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USDA Approves Changes to SNAP Work Requirements for Certain Adults

The federal Supplemental Nutrition Assistance Program (SNAP), which is administered locally as the New Hampshire Food Stamps Program, provides means-tested food assistance benefits to thousands of Granite State families and individuals with low incomes. A federal policy change announced last week would limit the ability of states to waive certain work requirements for specific childless adults in areas with higher levels of unemployment or a lack of sufficient job opportunities.

The Food Stamp Program provides supplemental food assistance benefits while promoting work and work training among individuals who can work, while most of the costs of the program, including all benefit payments, are funded by the federal government. NHFPI has published a Fact Sheet that provides an overview of the eligibility requirements and benefits of the New Hampshire Food Stamps Program and an Issue Brief outlining the program and the negative effects of food insecurity.

The first of three major federal proposals to overhaul SNAP and reduce enrollment in the program has been finalized. Despite thousands of public comments from state leaders, advocates, researchers, and the general public outlining the short- and long-term detriments of these changes, the United States Department of Agriculture (USDA) finalized provisions of the change. This approved change concerns individuals who are referred to as able-bodied adults without dependents (ABAWDs). These individuals previously and continue, under this approved change, to have a time limit on their benefits of three months out of a thirty-six month period. These individuals also face the strictest work requirements of the program if they need benefits for longer than three months. These strict work requirements may be hard to meet in certain areas that lack sufficient jobs, during economic recessions, or when major companies or industries leave a region.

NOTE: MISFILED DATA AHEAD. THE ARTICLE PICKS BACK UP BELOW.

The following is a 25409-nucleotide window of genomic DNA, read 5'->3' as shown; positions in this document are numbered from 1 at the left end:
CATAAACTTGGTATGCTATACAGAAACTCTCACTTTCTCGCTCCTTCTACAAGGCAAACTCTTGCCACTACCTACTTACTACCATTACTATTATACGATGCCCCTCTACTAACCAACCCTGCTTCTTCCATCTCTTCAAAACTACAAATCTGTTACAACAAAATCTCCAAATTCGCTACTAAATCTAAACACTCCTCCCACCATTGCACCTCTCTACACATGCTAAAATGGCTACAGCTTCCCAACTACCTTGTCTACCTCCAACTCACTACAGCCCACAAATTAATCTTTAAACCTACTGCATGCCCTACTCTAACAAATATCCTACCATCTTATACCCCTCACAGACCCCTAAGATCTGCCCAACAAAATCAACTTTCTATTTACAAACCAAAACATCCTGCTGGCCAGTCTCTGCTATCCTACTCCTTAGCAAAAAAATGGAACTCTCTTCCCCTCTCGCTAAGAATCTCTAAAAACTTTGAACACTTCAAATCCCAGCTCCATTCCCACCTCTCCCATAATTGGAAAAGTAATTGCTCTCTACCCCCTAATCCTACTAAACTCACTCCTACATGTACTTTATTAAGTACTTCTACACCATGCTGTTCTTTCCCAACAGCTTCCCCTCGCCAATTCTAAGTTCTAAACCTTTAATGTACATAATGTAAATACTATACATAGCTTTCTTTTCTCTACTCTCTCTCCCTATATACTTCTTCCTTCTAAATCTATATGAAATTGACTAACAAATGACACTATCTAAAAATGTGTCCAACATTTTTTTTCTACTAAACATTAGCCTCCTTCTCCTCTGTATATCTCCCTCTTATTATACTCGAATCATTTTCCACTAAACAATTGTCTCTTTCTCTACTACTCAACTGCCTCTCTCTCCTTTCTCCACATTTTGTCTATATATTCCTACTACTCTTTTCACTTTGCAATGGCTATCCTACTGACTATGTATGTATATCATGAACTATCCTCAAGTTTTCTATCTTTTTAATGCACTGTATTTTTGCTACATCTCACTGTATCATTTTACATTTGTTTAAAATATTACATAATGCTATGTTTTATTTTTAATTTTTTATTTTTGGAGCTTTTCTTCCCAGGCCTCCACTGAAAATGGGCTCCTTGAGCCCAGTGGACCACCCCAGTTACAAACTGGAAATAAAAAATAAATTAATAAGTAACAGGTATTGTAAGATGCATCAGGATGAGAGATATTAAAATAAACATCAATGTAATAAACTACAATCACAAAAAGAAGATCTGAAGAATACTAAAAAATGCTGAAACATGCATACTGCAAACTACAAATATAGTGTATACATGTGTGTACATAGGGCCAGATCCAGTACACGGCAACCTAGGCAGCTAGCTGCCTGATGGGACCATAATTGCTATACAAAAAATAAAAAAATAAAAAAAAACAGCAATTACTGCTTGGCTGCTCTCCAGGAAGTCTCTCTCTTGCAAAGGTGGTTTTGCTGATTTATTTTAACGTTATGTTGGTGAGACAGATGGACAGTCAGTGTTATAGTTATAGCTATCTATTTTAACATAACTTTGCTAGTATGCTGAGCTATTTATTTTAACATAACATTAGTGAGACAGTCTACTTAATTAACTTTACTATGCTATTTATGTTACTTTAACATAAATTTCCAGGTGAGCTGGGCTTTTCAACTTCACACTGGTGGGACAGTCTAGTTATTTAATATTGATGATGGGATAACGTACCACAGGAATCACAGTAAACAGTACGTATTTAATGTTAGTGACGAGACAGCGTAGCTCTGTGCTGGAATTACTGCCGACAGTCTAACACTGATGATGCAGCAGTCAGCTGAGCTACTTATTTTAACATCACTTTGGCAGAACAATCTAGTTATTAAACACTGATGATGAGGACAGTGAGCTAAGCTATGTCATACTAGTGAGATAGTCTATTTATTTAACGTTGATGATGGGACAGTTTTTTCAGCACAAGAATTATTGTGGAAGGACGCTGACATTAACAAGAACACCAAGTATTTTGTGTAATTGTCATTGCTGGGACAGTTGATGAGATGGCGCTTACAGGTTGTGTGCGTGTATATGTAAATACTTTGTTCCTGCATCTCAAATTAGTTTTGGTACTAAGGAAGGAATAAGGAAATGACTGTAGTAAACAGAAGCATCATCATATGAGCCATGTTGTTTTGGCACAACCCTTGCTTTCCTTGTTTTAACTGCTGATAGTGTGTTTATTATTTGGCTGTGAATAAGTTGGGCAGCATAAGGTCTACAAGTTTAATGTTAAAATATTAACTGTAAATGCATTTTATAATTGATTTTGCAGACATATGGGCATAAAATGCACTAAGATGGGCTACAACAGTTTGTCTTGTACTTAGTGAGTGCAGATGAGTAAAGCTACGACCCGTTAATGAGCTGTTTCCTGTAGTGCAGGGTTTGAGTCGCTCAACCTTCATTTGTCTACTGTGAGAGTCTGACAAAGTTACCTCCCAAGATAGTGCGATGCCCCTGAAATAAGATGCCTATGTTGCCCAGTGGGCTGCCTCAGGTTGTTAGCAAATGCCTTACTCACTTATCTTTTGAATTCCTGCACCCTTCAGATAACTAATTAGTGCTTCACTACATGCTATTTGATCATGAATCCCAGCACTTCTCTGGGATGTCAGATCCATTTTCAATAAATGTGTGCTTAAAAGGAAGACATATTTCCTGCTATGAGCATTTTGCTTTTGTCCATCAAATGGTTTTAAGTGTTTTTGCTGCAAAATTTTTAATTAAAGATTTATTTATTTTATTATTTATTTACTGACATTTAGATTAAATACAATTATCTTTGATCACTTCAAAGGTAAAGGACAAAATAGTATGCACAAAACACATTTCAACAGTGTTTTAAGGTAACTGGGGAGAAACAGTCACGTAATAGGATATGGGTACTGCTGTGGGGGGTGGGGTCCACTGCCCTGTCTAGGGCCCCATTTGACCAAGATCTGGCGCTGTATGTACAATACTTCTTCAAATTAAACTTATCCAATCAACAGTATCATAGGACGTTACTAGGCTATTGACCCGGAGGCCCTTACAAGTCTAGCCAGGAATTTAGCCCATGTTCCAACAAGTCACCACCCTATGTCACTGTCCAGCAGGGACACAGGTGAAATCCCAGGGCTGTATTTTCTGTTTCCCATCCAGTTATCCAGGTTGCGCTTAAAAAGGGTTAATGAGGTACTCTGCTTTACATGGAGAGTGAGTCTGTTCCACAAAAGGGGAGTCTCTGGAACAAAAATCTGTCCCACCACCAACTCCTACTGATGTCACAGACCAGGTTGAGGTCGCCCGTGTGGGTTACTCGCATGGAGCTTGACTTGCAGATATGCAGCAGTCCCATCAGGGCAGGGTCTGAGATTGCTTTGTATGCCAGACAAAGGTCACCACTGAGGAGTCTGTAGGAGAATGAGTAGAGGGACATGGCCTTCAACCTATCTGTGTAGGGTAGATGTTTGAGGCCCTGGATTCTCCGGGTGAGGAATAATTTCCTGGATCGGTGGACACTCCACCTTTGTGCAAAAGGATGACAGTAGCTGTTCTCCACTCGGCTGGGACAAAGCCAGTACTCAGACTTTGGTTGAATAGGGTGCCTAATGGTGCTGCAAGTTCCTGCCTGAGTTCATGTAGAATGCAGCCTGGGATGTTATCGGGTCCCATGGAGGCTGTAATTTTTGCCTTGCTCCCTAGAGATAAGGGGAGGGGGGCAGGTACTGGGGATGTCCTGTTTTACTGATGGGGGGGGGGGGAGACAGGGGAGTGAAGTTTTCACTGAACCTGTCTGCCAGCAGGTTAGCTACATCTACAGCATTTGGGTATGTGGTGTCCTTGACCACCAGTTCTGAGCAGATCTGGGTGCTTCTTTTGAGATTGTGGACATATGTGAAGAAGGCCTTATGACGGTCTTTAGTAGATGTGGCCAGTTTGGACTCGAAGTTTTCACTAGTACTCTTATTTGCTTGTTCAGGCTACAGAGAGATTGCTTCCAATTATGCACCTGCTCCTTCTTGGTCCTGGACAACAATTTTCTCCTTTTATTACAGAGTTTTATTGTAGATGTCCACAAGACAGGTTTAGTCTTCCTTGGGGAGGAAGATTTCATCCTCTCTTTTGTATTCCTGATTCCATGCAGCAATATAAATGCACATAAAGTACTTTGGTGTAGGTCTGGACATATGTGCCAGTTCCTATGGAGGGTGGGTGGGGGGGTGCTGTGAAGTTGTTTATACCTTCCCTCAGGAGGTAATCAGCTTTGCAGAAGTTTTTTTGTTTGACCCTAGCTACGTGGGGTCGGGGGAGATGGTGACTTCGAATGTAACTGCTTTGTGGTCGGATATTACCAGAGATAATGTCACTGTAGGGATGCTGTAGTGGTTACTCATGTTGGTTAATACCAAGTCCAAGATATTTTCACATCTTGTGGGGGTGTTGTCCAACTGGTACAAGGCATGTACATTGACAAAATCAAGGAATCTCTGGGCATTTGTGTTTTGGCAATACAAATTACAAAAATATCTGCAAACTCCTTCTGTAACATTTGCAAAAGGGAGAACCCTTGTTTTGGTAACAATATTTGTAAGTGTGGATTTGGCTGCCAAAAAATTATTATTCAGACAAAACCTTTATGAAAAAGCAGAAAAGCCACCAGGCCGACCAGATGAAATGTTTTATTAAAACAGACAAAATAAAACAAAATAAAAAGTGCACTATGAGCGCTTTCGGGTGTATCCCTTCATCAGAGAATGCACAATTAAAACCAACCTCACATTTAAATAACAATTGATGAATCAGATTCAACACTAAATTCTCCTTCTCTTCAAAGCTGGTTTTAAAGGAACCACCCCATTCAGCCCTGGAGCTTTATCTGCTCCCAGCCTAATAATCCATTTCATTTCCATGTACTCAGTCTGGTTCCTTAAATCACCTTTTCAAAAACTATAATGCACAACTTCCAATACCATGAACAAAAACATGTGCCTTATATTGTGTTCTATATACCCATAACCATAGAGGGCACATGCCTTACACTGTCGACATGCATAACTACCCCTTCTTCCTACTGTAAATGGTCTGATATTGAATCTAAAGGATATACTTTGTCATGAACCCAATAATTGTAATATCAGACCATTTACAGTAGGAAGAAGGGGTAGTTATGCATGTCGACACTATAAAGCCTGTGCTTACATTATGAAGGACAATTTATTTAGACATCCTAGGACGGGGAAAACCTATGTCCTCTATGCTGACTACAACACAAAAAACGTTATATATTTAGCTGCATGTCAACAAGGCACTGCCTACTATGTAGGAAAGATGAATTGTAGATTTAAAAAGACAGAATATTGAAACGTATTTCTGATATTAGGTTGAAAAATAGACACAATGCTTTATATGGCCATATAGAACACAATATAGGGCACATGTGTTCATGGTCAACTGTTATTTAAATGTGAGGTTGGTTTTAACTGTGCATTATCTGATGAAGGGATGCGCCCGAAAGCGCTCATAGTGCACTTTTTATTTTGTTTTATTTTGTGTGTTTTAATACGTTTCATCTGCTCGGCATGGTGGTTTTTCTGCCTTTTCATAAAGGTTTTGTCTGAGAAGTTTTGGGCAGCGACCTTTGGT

In order for individuals to receive benefits for longer than the three-month time limit, while living in an area lacking sufficient jobs, waivers can be requested by states in order to remove the limit on benefits for ABAWDs in certain areas. These individuals still must adhere to other general work requirements in order to receive benefits even if they live in an area covered by a waiver. In order to be eligible for a waiver under existing policy, an area must have a 12-month rolling average unemployment rate over 10 percentage points, have an unemployment rate at least 20 percent higher than the national level, or the state must qualify for extended unemployment benefits. States have some flexibility in grouping counties or municipalities together in order to target regions that are lacking job opportunities. Additionally, states can implement waivers before they are approved by the USDA, which was especially useful during the last economic recession. This provision allowed for benefits to be dispersed without a time lapse, helping to prevent food insecurity during the recession and recovery periods, as soon as people were income eligible due to lost employment or other situations. Many states, including New Hampshire, utilized waivers during the economic recovery, after the recession ended in 2009, in order to provide food assistance to individuals unable to meet the additional ABAWD work requirements, while also stimulating local economies by providing benefits that are used locally. The Center on Budget and Policy Priorities has compiled ABAWD waiver utilization into an interactive map that shows the nearly-nationwide adoption of these effective waivers during the recovery. New Hampshire employed a statewide waiver during and immediately following the recession, and otherwise limited waivers to certain areas in northern New Hampshire in the subsequent years.